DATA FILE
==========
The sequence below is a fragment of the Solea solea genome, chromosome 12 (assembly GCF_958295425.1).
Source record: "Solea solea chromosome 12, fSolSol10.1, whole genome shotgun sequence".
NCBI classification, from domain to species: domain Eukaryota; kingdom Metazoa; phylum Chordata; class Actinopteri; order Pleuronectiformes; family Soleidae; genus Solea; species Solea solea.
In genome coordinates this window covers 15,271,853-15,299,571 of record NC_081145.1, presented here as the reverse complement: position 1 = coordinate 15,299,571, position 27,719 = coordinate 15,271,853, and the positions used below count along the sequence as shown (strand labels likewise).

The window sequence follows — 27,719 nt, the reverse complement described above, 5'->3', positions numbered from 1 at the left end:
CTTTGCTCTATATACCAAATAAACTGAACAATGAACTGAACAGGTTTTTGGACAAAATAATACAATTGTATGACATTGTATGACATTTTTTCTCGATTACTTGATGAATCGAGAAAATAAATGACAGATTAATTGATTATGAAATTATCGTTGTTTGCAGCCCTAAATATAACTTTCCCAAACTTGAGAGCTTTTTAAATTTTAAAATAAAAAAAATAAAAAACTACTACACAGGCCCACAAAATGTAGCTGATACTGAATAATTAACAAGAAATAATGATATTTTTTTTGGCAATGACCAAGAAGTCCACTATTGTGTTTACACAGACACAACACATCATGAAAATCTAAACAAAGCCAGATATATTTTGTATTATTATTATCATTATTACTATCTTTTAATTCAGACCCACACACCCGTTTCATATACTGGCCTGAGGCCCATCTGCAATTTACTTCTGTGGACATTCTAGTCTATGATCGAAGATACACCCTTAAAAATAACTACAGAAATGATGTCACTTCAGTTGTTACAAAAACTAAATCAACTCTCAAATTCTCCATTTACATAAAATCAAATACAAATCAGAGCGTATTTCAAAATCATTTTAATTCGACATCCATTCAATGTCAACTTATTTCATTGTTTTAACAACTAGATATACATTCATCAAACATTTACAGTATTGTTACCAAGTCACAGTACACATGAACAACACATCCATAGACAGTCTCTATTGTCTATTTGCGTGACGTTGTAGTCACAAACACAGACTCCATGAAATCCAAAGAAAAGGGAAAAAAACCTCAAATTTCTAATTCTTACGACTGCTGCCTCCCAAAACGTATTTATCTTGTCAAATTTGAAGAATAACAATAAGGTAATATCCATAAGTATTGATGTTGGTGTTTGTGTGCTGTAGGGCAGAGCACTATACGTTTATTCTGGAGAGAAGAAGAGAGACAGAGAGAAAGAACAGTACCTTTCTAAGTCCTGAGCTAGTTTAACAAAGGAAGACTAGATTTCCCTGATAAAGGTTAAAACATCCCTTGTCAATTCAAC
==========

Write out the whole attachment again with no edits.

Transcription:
The sequence below is a fragment of the Solea solea genome, chromosome 12 (assembly GCF_958295425.1).
Source record: "Solea solea chromosome 12, fSolSol10.1, whole genome shotgun sequence".
NCBI classification, from domain to species: domain Eukaryota; kingdom Metazoa; phylum Chordata; class Actinopteri; order Pleuronectiformes; family Soleidae; genus Solea; species Solea solea.
In genome coordinates this window covers 15,271,853-15,299,571 of record NC_081145.1, presented here as the reverse complement: position 1 = coordinate 15,299,571, position 27,719 = coordinate 15,271,853, and the positions used below count along the sequence as shown (strand labels likewise).

The window sequence follows — 27,719 nt, the reverse complement described above, 5'->3', positions numbered from 1 at the left end:
CTTTGCTCTATATACCAAATAAACTGAACAATGAACTGAACAGGTTTTTGGACAAAATAATACAATTGTATGACATTGTATGACATTTTTTCTCGATTACTTGATGAATCGAGAAAATAAATGACAGATTAATTGATTATGAAATTATCGTTGTTTGCAGCCCTAAATATAACTTTCCCAAACTTGAGAGCTTTTTAAATTTTAAAATAAAAAAAATAAAAAACTACTACACAGGCCCACAAAATGTAGCTGATACTGAATAATTAACAAGAAATAATGATATTTTTTTTGGCAATGACCAAGAAGTCCACTATTGTGTTTACACAGACACAACACATCATGAAAATCTAAACAAAGCCAGATATATTTTGTATTATTATTATCATTATTACTATCTTTTAATTCAGACCCACACACCCGTTTCATATACTGGCCTGAGGCCCATCTGCAATTTACTTCTGTGGACATTCTAGTCTATGATCGAAGATACACCCTTAAAAATAACTACAGAAATGATGTCACTTCAGTTGTTACAAAAACTAAATCAACTCTCAAATTCTCCATTTACATAAAATCAAATACAAATCAGAGCGTATTTCAAAATCATTTTAATTCGACATCCATTCAATGTCAACTTATTTCATTGTTTTAACAACTAGATATACATTCATCAAACATTTACAGTATTGTTACCAAGTCACAGTACACATGAACAACACATCCATAGACAGTCTCTATTGTCTATTTGCGTGACGTTGTAGTCACAAACACAGACTCCATGAAATCCAAAGAAAAGGGAAAAAAACCTCAAATTTCTAATTCTTACGACTGCTGCCTCCCAAAACGTATTTATCTTGTCAAATTTGAAGAATAACAATAAGGTAATATCCATAAGTATTGATGTTGGTGTTTGTGTGCTGTAGGGCAGAGCACTATACGTTTATTCTGGAGAGAAGAAGAGAGACAGAGAGAAAGAACAGTACCTTTCTAAGTCCTGAGCTAGTTTAACAAAGGAAGACTAGATTTCCCTGATAAAGGTTAAAACATCCCTTGTCAATTCAAC